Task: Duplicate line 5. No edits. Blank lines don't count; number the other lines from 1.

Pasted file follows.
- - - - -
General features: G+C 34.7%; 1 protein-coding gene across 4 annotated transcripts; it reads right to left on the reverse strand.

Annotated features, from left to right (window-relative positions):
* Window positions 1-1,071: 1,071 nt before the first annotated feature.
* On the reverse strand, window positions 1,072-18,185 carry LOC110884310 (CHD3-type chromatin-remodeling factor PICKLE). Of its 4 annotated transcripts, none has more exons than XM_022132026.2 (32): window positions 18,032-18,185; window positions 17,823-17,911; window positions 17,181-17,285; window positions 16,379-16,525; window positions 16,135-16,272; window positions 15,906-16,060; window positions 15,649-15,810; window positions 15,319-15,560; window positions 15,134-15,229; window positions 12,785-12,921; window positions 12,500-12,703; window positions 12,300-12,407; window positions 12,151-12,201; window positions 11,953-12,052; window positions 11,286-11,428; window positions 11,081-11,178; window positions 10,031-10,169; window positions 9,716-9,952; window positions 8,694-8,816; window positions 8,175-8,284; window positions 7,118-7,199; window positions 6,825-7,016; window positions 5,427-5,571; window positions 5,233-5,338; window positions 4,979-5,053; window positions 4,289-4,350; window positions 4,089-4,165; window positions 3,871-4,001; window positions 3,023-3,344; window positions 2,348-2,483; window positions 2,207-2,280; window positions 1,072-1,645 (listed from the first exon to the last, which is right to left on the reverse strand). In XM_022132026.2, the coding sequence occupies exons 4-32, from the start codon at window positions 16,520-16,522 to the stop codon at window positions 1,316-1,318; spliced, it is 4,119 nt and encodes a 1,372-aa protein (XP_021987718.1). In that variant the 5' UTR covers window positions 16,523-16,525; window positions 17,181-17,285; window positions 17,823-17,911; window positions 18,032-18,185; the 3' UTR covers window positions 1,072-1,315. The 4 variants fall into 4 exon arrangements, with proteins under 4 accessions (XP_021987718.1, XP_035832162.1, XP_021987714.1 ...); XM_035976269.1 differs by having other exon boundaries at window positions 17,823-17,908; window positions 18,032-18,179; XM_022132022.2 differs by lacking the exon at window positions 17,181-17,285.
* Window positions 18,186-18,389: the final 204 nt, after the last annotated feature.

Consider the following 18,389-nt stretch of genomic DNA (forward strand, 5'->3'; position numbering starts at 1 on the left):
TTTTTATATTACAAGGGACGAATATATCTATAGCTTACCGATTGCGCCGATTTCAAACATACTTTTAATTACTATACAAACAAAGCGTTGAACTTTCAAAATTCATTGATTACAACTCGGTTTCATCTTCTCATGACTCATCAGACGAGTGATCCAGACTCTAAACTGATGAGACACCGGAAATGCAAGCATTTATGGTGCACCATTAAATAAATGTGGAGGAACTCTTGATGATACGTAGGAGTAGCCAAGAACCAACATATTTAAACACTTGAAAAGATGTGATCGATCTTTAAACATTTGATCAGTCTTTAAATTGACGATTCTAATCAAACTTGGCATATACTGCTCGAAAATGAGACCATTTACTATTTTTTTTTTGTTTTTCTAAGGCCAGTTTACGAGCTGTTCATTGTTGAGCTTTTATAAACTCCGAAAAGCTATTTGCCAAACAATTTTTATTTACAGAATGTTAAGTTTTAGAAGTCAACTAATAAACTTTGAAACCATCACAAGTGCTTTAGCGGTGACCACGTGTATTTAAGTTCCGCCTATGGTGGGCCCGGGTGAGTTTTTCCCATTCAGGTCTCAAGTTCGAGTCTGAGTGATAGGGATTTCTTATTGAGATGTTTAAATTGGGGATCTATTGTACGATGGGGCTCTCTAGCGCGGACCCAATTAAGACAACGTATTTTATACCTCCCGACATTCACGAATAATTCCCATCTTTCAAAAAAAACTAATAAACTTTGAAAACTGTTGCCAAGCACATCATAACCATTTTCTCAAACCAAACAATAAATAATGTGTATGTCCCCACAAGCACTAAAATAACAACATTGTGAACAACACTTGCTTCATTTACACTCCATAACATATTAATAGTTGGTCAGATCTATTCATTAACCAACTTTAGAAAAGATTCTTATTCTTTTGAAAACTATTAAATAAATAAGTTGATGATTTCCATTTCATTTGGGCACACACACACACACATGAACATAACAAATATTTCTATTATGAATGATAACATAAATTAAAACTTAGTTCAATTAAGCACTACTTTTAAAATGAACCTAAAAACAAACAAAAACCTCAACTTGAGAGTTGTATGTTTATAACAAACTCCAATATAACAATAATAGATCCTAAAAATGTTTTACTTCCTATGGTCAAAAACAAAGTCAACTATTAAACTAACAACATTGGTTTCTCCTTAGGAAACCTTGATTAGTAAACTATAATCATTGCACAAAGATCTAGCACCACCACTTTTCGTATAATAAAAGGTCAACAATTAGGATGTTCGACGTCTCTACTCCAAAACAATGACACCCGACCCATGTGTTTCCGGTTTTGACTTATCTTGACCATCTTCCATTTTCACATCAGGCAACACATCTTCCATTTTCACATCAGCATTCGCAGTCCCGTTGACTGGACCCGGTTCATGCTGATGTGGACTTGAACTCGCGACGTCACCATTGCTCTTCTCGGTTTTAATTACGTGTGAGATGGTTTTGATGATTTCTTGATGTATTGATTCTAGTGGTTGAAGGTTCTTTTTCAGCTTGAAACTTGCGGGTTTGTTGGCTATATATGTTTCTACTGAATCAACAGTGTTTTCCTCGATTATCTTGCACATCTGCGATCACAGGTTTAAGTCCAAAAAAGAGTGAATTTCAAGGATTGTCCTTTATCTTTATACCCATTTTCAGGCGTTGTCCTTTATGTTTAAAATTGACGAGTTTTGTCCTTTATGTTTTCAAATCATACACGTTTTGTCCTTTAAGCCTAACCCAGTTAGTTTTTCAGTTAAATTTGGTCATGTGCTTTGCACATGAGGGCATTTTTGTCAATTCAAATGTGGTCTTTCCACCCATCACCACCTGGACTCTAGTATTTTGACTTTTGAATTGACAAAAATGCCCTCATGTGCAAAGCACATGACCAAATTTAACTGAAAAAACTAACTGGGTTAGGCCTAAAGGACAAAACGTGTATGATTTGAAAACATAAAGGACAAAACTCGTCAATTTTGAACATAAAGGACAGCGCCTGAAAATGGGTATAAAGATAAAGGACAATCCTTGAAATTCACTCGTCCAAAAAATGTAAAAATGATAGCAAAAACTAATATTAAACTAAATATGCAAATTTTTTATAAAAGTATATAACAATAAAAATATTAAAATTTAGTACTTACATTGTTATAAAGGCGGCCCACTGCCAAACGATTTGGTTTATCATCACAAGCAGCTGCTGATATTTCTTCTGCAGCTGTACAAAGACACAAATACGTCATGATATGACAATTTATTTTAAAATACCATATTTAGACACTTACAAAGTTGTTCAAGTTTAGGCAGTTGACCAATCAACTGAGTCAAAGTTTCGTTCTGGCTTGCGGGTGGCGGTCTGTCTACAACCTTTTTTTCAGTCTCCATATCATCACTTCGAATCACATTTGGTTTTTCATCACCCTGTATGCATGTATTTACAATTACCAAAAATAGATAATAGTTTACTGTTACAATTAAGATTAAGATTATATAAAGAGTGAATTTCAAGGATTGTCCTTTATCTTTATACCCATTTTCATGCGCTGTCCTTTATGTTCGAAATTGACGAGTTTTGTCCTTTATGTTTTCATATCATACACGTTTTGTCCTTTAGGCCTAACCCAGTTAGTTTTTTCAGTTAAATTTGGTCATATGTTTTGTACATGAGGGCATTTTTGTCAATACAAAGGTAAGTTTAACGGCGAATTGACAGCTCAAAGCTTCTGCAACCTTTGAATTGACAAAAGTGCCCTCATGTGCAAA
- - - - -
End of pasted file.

* Window positions 18,186-18,389: the final 204 nt, after the last annotated feature.